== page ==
Serving five counties in the Central Savannah River Area, one private nonprofit organization has been working to fund and support education in science, technology, engineering and math.
The Savannah River Site Community Reuse Organization, or SRSCRO, is a group formed to support the economic well-being of the area surrounding the Savannah River Site – Aiken, Allendale and Barnwell counties in South Carolina, and Richmond and Columbia counties in Georgia.
"The mission of the SRS Community Reuse Organization is to facilitate economic development opportunities associated with Savannah River Site technology, capabilities and missions and to serve as an informed, unified community voice for the five-county, two-state region," reads the SRSCRO mission statement.
Rick McLeod, president and CEO of SRSCRO, said the organization was established in 1993 as one of several community reuse organizations created during the 1990s at nuclear sites nationwide. The nuclear workforce was dwindling at the time, and community reuse organizations served to limit the economic impact of that decline.
Now, more than 1,000 new workers are needed each year at SRS, according to SRSCRO's 2019 annual report.
"Instead of losing the workforce, now we're looking at gaining pit production. So those skills are not just folks that you could pull off of a tree, so they have to be retrained," McLeod said. "... It's still the same objective with the workforce and economic development."
The Department of Energy's Environment Management and National Nuclear Security Administration offices have awarded SRSCRO about $10 million since 2011, according to the 2019 report. These funds support local training, education programs and scholarships at several local colleges and universities.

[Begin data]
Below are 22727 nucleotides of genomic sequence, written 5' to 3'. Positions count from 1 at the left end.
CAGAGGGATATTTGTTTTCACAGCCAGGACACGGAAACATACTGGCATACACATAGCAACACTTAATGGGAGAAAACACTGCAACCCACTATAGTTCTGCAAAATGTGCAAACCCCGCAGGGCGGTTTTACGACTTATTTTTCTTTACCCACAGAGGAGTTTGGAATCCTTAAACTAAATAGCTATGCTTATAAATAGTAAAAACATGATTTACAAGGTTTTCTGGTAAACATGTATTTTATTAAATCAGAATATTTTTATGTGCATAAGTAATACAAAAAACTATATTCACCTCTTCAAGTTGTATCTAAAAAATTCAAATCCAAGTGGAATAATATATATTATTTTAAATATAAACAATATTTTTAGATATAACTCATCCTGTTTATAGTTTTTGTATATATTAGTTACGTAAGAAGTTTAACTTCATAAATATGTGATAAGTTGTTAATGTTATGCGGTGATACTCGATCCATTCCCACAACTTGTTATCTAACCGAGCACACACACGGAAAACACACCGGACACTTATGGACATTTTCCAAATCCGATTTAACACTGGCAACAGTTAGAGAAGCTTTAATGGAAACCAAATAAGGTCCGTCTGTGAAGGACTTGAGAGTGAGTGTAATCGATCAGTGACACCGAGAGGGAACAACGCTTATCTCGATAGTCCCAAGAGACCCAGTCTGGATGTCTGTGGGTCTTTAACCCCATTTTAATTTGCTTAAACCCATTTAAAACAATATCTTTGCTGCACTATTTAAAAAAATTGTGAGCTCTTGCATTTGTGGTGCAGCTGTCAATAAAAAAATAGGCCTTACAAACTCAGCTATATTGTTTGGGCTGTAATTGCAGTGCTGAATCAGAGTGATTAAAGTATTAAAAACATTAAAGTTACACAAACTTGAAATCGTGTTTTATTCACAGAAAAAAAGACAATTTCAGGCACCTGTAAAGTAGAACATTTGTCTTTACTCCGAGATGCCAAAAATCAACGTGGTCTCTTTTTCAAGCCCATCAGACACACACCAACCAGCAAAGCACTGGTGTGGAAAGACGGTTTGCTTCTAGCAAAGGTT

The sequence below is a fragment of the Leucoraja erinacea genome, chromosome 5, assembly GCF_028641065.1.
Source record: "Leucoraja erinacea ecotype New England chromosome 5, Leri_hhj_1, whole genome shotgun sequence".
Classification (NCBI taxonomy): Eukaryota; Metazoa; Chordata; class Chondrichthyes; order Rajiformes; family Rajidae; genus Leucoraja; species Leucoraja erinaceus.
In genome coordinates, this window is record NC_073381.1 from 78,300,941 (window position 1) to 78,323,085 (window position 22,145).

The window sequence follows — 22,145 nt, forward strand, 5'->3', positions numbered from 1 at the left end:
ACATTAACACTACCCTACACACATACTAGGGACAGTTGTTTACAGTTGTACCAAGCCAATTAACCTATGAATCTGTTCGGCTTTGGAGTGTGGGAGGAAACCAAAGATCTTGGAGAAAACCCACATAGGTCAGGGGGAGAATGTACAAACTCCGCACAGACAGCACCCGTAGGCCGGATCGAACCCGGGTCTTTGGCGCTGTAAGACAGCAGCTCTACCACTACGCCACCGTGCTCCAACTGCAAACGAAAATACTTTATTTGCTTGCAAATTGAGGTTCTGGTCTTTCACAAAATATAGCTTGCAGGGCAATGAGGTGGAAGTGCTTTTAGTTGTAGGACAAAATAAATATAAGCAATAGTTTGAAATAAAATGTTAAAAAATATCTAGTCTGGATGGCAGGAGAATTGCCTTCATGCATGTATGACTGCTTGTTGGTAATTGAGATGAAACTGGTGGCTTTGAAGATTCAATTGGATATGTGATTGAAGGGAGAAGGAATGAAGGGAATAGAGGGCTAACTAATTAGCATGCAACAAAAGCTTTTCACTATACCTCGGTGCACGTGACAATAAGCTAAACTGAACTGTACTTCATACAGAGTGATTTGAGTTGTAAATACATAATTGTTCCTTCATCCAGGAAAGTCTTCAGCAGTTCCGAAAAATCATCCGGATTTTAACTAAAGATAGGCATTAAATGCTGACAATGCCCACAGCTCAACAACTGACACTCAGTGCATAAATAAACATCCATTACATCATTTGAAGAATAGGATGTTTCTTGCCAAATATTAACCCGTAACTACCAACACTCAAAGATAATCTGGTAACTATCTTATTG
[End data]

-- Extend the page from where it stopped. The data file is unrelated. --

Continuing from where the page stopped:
Hundreds of students at Aiken Technical College, Augusta Technical College, Augusta University, USC Aiken and USC Salkehatchie have received scholarships, according to the report.
McLeod said the organization is trying to build up the local workforce.
"We've done a lot in the STEM arena," McLeod said. "We attend a lot of the teacher workshops and let them know about site work activities," and the skill mix that is needed.
Beginning in 2013, SRSCRO has held annual STEM Career Connections events for high schoolers in the area.
At STEM Career Connections, the students can learn about STEM careers and opportunities both in and out of SRS.
"We've had things like interviews, what not to wear, what to wear. What casual work attire means ... We try to work them through all the aspects, not just the technical skills, but also the interpersonal skills," McLeod said.
The SRSCRO website, srscro.org, is another resource to find out about opportunities at SRS.
Not all SRS careers are technical, so work opportunities exist outside of the STEM fields, McLeod noted.
"What people need to realize, though, it's not all nuclear engineers. The site is a microcosm of almost a small city, so you have lawyers, contract procurements, custodians, maintenance workers. All of those types of folks out there are not just technically trained," McLeod said.
McLeod said SRSCRO's workforce efforts leave a lingering impact that many people don't see – and for McLeod, providing scholarships has proven one of the more rewarding aspects of his job.
"Seeing how the scholarships can impact people, you don't realize that until you hear some of the personalized stories, whether you gave somebody a $500 to $3,000 scholarship means a lot in individual lives, and people do not realize. That, to me, has been one of the more rewarding aspects of it," McLeod said.